# Jordan Curve Theorem for Manifolds

I suspect I will show my ignorance here, but this 'theorem' I would consider to be intuitively sensible, but I cannot find anything similar by looking through a few books or on the web. If would seem true in principal, but it probably needs some modification to how I have formulated it below. I was wondering if anyone know where I might find a proof of such a thing.

Let $M$ be a connected manifold of dimension $>n$ . Let $f:\mathbb{S}^{n} \rightarrow M$ be a map that is a homeomorphism onto its image $C=f(\mathbb{S}^{n})$ . Then

(1)- if $M$ has dimension $n+1$, then $M-C$ is the disjoint union of two open sets $A,B$ , each of which is path connected.

(2)- if $M$ has dimension $\geq n+2$ , then $M-C$ is path connected.

Notice that in (1) the usual Jordan curve theorem would say that $A$ is bounded and $B$ is unbounded, but this wouldn't seem to hold in the generalised case.

My motivation for the above is that it would give a nice way to show that a $S^2$ is not homeomorphic to the disk $D^3$.

• If you take as $C$ a meridian of a $2$-torus $M\subset \mathbb{R}^3$, it seems to me that $M−C$ is connected – Francesco Polizzi Jun 11 '11 at 13:37
• For (1) I think you need $f$ to act trivially on the nth (co)homology group. Think about embedding a circle in a torus. I need not break it into two components. – George Lowther Jun 11 '11 at 13:40
• The general theorem of the form of (1) is called the Jordan-Brouwer Separation theorem. See en.wikipedia.org/wiki/Jordan_curve_theorem also the Differential Topology text of Guillemin and Pollack. General theorems of the type (2) follow directly from elementary transversality theorems, see also Guillemin and Pollack. – Ryan Budney Jun 11 '11 at 15:16
• James, IMO this question is a great math.stackexchange.com question. – Ryan Budney Jun 11 '11 at 15:35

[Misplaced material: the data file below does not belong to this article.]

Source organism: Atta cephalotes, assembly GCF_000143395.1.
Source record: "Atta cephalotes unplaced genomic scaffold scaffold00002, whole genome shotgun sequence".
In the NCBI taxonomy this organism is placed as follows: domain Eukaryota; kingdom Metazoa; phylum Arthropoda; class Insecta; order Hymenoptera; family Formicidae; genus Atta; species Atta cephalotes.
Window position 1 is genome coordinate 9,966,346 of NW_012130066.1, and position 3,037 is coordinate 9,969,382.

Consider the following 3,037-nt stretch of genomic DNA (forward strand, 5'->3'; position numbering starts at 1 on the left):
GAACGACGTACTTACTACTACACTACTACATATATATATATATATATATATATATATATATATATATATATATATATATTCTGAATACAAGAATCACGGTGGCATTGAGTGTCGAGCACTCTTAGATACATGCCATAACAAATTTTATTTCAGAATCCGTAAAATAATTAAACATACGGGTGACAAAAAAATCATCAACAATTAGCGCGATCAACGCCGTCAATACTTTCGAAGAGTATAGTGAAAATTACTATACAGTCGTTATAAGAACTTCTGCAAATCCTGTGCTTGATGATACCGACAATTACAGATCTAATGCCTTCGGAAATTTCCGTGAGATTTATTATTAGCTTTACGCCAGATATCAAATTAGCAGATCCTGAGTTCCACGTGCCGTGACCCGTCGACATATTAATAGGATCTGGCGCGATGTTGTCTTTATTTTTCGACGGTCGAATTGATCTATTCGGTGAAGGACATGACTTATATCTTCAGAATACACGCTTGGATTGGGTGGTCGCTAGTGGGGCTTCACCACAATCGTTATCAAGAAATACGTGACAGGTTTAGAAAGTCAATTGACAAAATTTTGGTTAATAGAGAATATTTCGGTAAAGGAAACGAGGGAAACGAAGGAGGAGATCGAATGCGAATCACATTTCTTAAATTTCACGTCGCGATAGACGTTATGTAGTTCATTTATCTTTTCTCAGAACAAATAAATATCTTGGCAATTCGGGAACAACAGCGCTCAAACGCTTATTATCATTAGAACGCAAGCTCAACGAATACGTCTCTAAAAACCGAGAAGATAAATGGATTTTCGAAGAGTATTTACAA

• Ryan: I don't think transversality and Guillemin-Pollack suffice. The question is about topological embeddings. – Sergey Melikhov Jun 11 '11 at 15:44

As pointed out by Francesco, part (1) is false in general; however, it is true when the first Betti number of $M$ is 0. Part (2) is correct. All this follows easily from Alexander duality, stating that if $d$ is the dimension of $M$, we have $\mathrm H_{d-1}(S^n) \simeq \mathrm H^{1}(M, M \smallsetminus S^n)$.
Of course, using this to show that $S^2$ is not isomorphic to $D^3$ is a big overkill.
• Yes it does seem like huge overkill. $D^3$ is contractible for one thing. – George Lowther Jun 11 '11 at 14:12
• $H_1(M; \mathbb Z_2)$ being trivial suffices rather than the Betti number condition. Weaker still, the image of the fundamental class of $S^n$ under $f$ in $H_n (M;\mathbb Z)$ being trivial would give you the "if and only if" statement. – Ryan Budney Jun 11 '11 at 15:21
• Small note, the Betti number condition answers the question but if you replace the sphere $S^n$ from the question with an arbitrary $n$-dimensional closed connected submanifold, the Betti number does not suffice and it becomes a mod-2 homology issue. If the manifold is non-orientable then you need that the image of its fundamental class in $H_n(M;\mathbb Z_2)$ is trivial. – Ryan Budney Jun 11 '11 at 15:34
Alexander's horned sphere (Wikipedia) shows that even when the first part of your conjecture (1) holds, you cannot expect the second part to. The horned sphere is a continuous embedding $\mathbb S^2 \to \mathbb S^3$ that does separate $\mathbb S^3$ into two pieces, one of which is homeomorphic to the open ball. But the other is not simply connected: Schoenflies' half of the Jordan theorem fails in higher dimensions. See Schoenflies problem (Wikipedia); in particular, if you add a "local flatness" condition that the map $\mathbb S^2 \to \mathbb S^3$ extend to a thickened $\mathbb S^2$, then you do get the desired result for any value of $2$.